province probes sale of "illegal children"
May 10 2011
(Reuters) - A southern Chinese province has begun investigating a report
that officials had seized at least 16 babies born in violation of strict
family planning rules, sent them to welfare centers and then sold them
abroad for adoption.
children in Longhui county near Hunan province's Shaoyang city had been
taken away by officials since 2005 after their parents were accused of
breaching the one-child policy or illegally adopting children, the
Caixin Century magazine reported.
local family planning office then sent the children to local welfare
centers, which listed them as being available for adoption, the report
said, adding the office could get 1,000 yuan ($154) or more for each
of the seized children were the sole children of couples who were often
away working in the cities, the magazine added.
least one migrant worker said she had found her daughter had been
adopted abroad and was now living in the United States, it said. The
welfare centers could receive as much as $3,000 for each child placed in
1997, they usually punished us by tearing down our houses for breaching
the one-child policy, but after 2000 they began to confiscate our
children," it quoted villager Yuan Chaoren as saying.
Shaoyang government is now investigating the case, the popular tabloid
the Global Times reported on Tuesday, though it quoted one official as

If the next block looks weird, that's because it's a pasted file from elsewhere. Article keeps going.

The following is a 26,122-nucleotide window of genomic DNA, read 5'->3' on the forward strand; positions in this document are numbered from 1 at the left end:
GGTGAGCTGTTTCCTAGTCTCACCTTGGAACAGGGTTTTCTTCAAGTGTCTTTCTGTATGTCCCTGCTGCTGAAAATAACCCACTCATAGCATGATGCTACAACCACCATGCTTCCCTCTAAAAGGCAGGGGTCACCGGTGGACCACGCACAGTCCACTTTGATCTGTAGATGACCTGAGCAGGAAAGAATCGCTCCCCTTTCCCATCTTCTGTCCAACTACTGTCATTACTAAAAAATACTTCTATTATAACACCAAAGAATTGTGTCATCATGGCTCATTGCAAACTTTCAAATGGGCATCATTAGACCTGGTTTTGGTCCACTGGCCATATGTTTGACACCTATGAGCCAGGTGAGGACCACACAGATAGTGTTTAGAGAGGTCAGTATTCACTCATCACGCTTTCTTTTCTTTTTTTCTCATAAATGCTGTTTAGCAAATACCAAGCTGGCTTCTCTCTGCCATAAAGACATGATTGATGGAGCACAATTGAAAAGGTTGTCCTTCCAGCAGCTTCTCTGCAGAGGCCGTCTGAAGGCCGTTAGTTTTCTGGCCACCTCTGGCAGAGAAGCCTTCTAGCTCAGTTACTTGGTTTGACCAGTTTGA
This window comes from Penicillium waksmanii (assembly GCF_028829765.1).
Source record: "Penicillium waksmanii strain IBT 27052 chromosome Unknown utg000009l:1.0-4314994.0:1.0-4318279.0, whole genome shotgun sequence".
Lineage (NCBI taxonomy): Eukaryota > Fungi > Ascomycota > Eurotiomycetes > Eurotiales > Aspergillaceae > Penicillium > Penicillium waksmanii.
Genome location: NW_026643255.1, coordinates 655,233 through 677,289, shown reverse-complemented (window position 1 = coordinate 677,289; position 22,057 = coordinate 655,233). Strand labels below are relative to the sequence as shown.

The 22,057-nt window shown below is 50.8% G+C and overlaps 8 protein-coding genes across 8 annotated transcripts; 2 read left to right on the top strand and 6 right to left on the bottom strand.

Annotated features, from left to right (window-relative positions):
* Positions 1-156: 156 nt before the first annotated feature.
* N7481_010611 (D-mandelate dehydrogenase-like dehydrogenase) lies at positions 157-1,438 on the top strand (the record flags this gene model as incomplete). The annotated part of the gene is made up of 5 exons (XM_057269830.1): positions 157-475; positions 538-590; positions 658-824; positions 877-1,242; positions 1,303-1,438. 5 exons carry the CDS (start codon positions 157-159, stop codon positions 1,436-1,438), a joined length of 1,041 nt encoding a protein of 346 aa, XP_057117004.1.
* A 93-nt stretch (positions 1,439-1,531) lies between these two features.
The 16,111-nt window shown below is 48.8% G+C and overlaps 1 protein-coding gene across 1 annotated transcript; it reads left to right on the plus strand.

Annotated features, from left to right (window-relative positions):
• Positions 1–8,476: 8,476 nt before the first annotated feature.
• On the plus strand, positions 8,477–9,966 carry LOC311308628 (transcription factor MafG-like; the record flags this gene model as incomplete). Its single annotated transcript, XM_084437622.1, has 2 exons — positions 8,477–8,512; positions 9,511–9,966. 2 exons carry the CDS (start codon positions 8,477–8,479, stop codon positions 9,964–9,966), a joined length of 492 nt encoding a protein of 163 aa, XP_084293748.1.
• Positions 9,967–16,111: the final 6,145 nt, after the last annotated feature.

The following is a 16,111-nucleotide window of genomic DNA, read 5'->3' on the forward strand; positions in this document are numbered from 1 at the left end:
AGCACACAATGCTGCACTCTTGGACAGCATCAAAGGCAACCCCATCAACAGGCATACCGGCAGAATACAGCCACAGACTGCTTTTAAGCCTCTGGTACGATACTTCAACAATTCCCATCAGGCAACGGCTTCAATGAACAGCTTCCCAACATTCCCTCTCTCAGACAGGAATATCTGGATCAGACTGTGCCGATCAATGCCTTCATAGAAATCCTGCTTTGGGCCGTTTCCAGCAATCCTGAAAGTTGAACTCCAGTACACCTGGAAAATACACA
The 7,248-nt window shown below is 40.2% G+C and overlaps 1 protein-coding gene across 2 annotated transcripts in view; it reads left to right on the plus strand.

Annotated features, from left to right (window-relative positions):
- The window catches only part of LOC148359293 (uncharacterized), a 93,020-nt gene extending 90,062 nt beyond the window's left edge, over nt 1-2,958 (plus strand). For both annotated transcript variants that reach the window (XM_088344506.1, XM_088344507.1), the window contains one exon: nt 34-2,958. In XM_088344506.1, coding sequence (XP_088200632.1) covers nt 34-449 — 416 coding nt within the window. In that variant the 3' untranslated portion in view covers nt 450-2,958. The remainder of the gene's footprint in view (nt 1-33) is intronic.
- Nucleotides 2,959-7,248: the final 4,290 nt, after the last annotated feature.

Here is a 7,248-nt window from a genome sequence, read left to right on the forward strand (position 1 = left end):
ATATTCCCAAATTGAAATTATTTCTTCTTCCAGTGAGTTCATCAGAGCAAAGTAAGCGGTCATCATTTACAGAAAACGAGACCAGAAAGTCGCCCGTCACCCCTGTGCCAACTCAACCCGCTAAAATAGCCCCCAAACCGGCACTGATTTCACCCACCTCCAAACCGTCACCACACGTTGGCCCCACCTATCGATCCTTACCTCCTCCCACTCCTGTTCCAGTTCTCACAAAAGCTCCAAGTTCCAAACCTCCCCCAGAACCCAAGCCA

denying any involvement in child trafficking.
we found illegal birth children, we fined the parents in accordance with
the law," the anonymous official told the newspaper, without
officials, whose promotion is closely linked to the effectiveness of
measures to stop people from having more babies, have often been
criticized for using violence or coercion to enforce tough family
Guangcheng, a blind legal activist, drew international attention when he
took on officials over forced abortions in his home province of Shandong
and was jailed. He was released in September, more than four years after
being convicted of damaging property and disrupting traffic in a
protest, and has been held under virtual house arrest in his village
a population expected to peak at 1.65 billion in 2033, China has been
cautious about dropping its one-child policy that was implemented to
spare the country the pressures of feeding and clothing hundreds of
millions of additional people.
already allows a number of exceptions to the policy, and some experts
have called for a greater relaxation to tackle the problem of a
population aging before it can first become rich.
= 6.494 yuan)
by Sally Huang and Ben Blanchard Editing by Ken Wills and Sanjeev
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